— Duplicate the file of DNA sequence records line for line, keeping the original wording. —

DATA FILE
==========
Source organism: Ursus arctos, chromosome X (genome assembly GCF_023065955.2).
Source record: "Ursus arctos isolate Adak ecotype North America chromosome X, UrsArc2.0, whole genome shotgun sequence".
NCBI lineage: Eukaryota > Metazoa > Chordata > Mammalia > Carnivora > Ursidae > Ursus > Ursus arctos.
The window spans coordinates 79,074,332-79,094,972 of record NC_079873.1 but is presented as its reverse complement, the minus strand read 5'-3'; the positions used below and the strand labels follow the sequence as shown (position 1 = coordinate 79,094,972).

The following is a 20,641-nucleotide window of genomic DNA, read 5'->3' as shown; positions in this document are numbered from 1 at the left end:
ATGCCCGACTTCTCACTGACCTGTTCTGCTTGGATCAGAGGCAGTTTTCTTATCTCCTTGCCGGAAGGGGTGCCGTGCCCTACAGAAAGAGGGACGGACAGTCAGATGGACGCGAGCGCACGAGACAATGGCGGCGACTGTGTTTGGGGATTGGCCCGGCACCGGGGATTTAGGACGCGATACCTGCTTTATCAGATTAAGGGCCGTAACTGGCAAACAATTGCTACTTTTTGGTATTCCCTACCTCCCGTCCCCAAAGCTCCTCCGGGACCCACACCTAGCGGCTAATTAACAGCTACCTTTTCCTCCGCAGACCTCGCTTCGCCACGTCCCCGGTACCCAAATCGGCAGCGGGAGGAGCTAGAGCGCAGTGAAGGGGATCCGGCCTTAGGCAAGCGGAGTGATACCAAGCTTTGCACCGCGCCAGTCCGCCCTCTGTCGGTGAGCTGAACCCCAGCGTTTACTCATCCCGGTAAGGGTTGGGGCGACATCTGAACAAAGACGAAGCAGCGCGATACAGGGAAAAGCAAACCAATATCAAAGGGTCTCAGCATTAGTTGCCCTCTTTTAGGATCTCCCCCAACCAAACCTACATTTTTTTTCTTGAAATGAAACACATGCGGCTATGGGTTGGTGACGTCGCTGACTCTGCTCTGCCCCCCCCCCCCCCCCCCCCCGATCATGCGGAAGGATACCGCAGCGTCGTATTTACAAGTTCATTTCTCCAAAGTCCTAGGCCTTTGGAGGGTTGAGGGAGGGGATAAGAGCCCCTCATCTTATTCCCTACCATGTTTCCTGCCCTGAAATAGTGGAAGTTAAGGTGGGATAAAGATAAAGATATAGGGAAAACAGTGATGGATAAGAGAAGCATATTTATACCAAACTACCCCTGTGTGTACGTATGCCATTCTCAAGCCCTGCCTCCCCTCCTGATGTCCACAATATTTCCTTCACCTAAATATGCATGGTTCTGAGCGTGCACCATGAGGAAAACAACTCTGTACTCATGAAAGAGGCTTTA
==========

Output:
Source organism: Ursus arctos, chromosome X (genome assembly GCF_023065955.2).
Source record: "Ursus arctos isolate Adak ecotype North America chromosome X, UrsArc2.0, whole genome shotgun sequence".
NCBI lineage: Eukaryota > Metazoa > Chordata > Mammalia > Carnivora > Ursidae > Ursus > Ursus arctos.
The window spans coordinates 79,074,332-79,094,972 of record NC_079873.1 but is presented as its reverse complement, the minus strand read 5'-3'; the positions used below and the strand labels follow the sequence as shown (position 1 = coordinate 79,094,972).

The following is a 20,641-nucleotide window of genomic DNA, read 5'->3' as shown; positions in this document are numbered from 1 at the left end:
ATGCCCGACTTCTCACTGACCTGTTCTGCTTGGATCAGAGGCAGTTTTCTTATCTCCTTGCCGGAAGGGGTGCCGTGCCCTACAGAAAGAGGGACGGACAGTCAGATGGACGCGAGCGCACGAGACAATGGCGGCGACTGTGTTTGGGGATTGGCCCGGCACCGGGGATTTAGGACGCGATACCTGCTTTATCAGATTAAGGGCCGTAACTGGCAAACAATTGCTACTTTTTGGTATTCCCTACCTCCCGTCCCCAAAGCTCCTCCGGGACCCACACCTAGCGGCTAATTAACAGCTACCTTTTCCTCCGCAGACCTCGCTTCGCCACGTCCCCGGTACCCAAATCGGCAGCGGGAGGAGCTAGAGCGCAGTGAAGGGGATCCGGCCTTAGGCAAGCGGAGTGATACCAAGCTTTGCACCGCGCCAGTCCGCCCTCTGTCGGTGAGCTGAACCCCAGCGTTTACTCATCCCGGTAAGGGTTGGGGCGACATCTGAACAAAGACGAAGCAGCGCGATACAGGGAAAAGCAAACCAATATCAAAGGGTCTCAGCATTAGTTGCCCTCTTTTAGGATCTCCCCCAACCAAACCTACATTTTTTTTCTTGAAATGAAACACATGCGGCTATGGGTTGGTGACGTCGCTGACTCTGCTCTGCCCCCCCCCCCCCCCCCCCCCGATCATGCGGAAGGATACCGCAGCGTCGTATTTACAAGTTCATTTCTCCAAAGTCCTAGGCCTTTGGAGGGTTGAGGGAGGGGATAAGAGCCCCTCATCTTATTCCCTACCATGTTTCCTGCCCTGAAATAGTGGAAGTTAAGGTGGGATAAAGATAAAGATATAGGGAAAACAGTGATGGATAAGAGAAGCATATTTATACCAAACTACCCCTGTGTGTACGTATGCCATTCTCAAGCCCTGCCTCCCCTCCTGATGTCCACAATATTTCCTTCACCTAAATATGCATGGTTCTGAGCGTGCACCATGAGGAAAACAACTCTGTACTCATGAAAGAGGCTTTA